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Dear Methow Gardeners,
By Jane Gilbertsen 

March 10, 2011

Bring it on Spring!   In anticipation, I cleaned up the greenhouse during our magnificent sunny day this week. ¬†Even with all the snow hanging on and the incredible mud and mush I rallied to be ready to plant seeds.  I have most of what I want ready to go but I am stalling so I don't have to supplement heat or light very much.  Even though lots of things can be direct-seeded eventually, it is essential to get the warm season crops going ahead of time and nice to have a few cool season crops available for transplant so they can be enjoyed super early.  

Consider signing up for all or part of the very fun and helpful-sounding "Spring Planting Weekend" hosted by the Methow Valley Inn and our own brilliant teacher, Tess Hoke of Local 98856.  Set for the weekend of March 24-27, it would work for visitors and locals alike.  In fact, it might be a good way to get a friend to the valley for a visit during our sloooow time.  The Methow Valley Inn website has the schedule and details.  

April 1 will be my personal first day of Spring.  That gives this weather a bit more time to get it together and actually be Spring.  So far it should be ashamed.  By April 1, I should be able to sit in my "vegetable garden/upper chicken yard contemplation/ planning chair".  Isn't it amazing how a simple metal chair can demonstrate effective snowmelt power just by virtue of being a heat sink and then a heat radiator.  It creates its own powerful microclimate.  

Local 98856 has their seeds in now.  They will carry a bunch of good stuff this year for your garden.  And thankfully, so will Wildhearts!  

Despite the For Sale sign still being up, Dan Kirkmire confirms that he will be celebrating his 10th year with Wildhearts and he is happy about it all.   This year he will have native stock growing in the fields and native conifers in grow bags.  I think this is the best way to go for getting locally adapted stock.  The trees won't come in from other places where they are often grown and then balled up in clay.  (Roots just hate moving out of clay to our soil!)  Dan will also have bare root fruit trees which do well here, often better than balled and potted stock.  It takes a bit to get them going but they don't end up root bound or stuck in that clay.  He'll have grapes and berries.  Grapes have done well for me over the past few years since the growing season has been longer.  Berries that ripen earlier than late summer do well.  If they fruit too late in the summer the yellowjackets get them and picking is a very dangerous affair.  Oh, and a bunch of vege and flower starts as usual.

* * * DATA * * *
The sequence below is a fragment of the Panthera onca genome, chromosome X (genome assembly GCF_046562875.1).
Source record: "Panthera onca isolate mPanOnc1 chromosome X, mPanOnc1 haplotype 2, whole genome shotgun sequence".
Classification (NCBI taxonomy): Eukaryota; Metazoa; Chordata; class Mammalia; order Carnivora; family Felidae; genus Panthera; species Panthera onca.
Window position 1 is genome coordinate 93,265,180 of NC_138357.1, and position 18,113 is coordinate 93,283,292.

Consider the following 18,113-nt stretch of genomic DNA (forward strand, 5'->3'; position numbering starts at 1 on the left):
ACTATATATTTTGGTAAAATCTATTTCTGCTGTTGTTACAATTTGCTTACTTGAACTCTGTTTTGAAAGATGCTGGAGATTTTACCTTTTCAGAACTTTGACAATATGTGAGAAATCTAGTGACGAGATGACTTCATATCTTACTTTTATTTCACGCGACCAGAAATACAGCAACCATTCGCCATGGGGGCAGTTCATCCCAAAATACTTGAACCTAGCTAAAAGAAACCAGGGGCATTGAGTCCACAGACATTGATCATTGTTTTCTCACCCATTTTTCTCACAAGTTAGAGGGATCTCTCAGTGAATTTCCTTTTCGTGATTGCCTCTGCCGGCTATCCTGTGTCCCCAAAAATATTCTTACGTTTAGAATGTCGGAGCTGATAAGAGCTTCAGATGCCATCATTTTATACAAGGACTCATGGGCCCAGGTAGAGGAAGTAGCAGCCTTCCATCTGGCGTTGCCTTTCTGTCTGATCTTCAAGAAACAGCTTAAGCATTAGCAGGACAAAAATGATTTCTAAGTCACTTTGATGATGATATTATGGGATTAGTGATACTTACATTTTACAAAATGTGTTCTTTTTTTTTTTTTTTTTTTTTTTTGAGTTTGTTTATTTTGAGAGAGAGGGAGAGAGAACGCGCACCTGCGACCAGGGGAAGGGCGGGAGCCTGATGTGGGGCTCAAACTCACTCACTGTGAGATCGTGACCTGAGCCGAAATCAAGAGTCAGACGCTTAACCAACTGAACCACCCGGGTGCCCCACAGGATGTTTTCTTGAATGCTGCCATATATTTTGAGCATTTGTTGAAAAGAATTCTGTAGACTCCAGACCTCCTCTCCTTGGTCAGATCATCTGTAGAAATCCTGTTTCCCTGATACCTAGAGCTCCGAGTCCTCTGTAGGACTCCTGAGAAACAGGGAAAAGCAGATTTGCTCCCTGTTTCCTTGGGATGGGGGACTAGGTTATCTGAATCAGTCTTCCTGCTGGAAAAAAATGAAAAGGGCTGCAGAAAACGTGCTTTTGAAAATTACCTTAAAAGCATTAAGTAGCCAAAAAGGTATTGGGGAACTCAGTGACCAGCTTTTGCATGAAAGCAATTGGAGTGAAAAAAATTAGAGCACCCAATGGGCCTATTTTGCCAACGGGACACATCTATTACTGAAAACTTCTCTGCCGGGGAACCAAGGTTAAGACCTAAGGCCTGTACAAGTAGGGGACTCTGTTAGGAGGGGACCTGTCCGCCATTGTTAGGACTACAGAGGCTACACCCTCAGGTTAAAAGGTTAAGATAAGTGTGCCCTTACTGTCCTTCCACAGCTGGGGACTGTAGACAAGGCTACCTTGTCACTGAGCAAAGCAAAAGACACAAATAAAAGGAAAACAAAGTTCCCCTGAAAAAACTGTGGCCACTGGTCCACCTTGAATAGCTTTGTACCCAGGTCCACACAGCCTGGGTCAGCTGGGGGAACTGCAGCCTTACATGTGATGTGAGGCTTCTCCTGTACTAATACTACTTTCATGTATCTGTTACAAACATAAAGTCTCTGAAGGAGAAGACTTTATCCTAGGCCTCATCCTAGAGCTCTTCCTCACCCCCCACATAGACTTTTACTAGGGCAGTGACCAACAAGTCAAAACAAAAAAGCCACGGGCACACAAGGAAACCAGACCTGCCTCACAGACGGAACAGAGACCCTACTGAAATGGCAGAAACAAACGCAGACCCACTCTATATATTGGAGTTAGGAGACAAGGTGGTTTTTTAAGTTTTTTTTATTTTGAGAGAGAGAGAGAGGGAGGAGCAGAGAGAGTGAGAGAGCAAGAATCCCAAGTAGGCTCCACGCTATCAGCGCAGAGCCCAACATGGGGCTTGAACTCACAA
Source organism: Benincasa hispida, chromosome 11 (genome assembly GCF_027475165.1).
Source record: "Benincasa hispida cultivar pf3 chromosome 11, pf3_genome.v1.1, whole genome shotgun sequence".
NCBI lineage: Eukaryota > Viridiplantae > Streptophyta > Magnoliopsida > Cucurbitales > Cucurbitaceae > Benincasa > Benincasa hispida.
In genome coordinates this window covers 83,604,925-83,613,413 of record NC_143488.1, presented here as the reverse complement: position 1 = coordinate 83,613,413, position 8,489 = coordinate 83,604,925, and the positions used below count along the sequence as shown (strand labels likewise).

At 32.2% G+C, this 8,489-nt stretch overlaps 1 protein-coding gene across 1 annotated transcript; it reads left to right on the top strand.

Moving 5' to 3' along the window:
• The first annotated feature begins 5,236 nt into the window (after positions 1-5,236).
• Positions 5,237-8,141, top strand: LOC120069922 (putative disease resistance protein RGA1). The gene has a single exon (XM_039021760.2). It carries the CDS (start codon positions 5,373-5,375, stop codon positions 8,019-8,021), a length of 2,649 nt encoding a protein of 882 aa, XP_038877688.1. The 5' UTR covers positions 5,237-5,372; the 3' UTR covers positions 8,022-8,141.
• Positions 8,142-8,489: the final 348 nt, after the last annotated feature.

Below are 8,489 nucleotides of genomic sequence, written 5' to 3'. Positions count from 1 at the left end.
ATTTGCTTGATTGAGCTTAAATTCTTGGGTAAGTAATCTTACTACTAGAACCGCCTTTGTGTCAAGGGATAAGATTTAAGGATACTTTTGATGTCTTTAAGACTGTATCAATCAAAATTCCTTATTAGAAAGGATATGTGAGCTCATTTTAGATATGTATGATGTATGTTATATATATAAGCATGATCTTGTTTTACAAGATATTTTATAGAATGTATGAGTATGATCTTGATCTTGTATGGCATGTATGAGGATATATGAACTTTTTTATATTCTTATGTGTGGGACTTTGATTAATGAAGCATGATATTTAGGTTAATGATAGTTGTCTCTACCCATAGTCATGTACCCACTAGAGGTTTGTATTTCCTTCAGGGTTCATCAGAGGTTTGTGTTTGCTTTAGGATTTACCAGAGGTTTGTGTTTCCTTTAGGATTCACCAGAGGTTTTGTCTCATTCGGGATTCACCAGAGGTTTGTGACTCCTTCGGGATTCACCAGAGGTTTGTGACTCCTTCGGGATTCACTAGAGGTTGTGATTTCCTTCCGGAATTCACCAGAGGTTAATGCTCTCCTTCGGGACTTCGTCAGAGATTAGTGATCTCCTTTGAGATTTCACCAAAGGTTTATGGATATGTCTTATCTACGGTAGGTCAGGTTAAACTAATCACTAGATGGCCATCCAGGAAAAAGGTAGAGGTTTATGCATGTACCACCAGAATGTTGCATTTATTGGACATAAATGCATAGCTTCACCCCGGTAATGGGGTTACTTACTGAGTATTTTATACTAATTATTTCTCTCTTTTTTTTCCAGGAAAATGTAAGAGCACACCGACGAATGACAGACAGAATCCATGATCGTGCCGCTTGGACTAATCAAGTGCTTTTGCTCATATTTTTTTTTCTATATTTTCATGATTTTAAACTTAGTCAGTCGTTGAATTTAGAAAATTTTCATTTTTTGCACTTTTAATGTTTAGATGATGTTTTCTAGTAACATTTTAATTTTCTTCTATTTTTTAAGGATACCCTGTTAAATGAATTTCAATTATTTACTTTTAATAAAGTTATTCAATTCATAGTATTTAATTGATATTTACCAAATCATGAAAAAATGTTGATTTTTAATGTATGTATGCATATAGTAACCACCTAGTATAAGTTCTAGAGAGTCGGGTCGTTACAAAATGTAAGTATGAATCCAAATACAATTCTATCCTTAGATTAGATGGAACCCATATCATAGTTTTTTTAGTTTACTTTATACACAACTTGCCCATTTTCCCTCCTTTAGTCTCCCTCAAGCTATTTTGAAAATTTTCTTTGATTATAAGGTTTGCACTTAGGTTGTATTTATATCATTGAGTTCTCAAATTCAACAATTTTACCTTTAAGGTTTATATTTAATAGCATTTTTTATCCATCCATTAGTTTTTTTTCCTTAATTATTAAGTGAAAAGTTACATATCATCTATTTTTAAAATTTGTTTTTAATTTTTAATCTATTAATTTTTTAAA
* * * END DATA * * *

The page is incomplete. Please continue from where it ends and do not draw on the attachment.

Seeds are a big deal.  Your choice is a political act.  Most of the global seed industry is controlled by the Gene Giants, the biggest of which are Monsanto and Dupont, controlling 38% of the market.  The Big 6 have entered into contracts to control genetic engineering, herbicide tolerance and the expression of insecticidal toxins (from within the plant).  They and the other giants of food, fertilizer, pharmaceuticals for people and animals - all the life industries, own nature (per plant and gene patent law).  One-quarter of the earth's biomass itself is owned by industry.  I suggest we fight back here at home in our own gardens and plant locally adapted and open pollinated seed.  That being said, I always buy a fancy sweet corn.  They just taste so much better.  I am a hypocrite.

Uprising Seeds of Bellingham is a great seed source, selling some varieties supplied by our own Lexi Koch and Chris Doree of Ancestree Herbals and Kelleigh McMillan of Sowing Seeds Farm and the Red Shed.  They have a complete list to choose from.  I was intrigued by their seed collection named Ark of Taste from Slow Food USA.  The collection includes eight varieties from the RAFT list - Restoring America's Food Traditions.  This collection would be a fun way to get into the swing of the anti-corporate food movement.  Oh yes, Uprising Seeds are sold at the Glover Street Market.  

The Good Seed Company in the Okanogan Highlands is another excellent source I have been using for some years now. You can buy from their website using Paypal.  The seeds are open pollinated and adapted to our North Central Washington climate and soils.  They have developed their varieties over 30 years.   If you are diligent you can learn how to save your own seed and be totally independent after a couple years (some things are annuals and some biennials).  I do this with the easy ones like squash, spinach, romaine and cilantro.  I have been pretty lazy with all the others.

In the meantime, in a "paroxysm" (sudden attack or violent expression or emotion or activity) I put my fertile mutt chicken eggs in the incubator almost 21 days ago.  The first tiny pip crack of the first batch is starting to show.  My gorgeous mutt hens are working hard to keep up the supply.  Here you will see Cochin color-cross KOL trying to shove Brahma/Gold lace Cochin Sissy off the nest.  I took the picture after hearing some amazing screaming which I translated as "Get off get off you ____"  It was hard to believe from the sound that they were actually best friends.  

Get out there are get your seeds.  Someday it will be Spring!  
Thanks for reading,

Jane Gilbertsen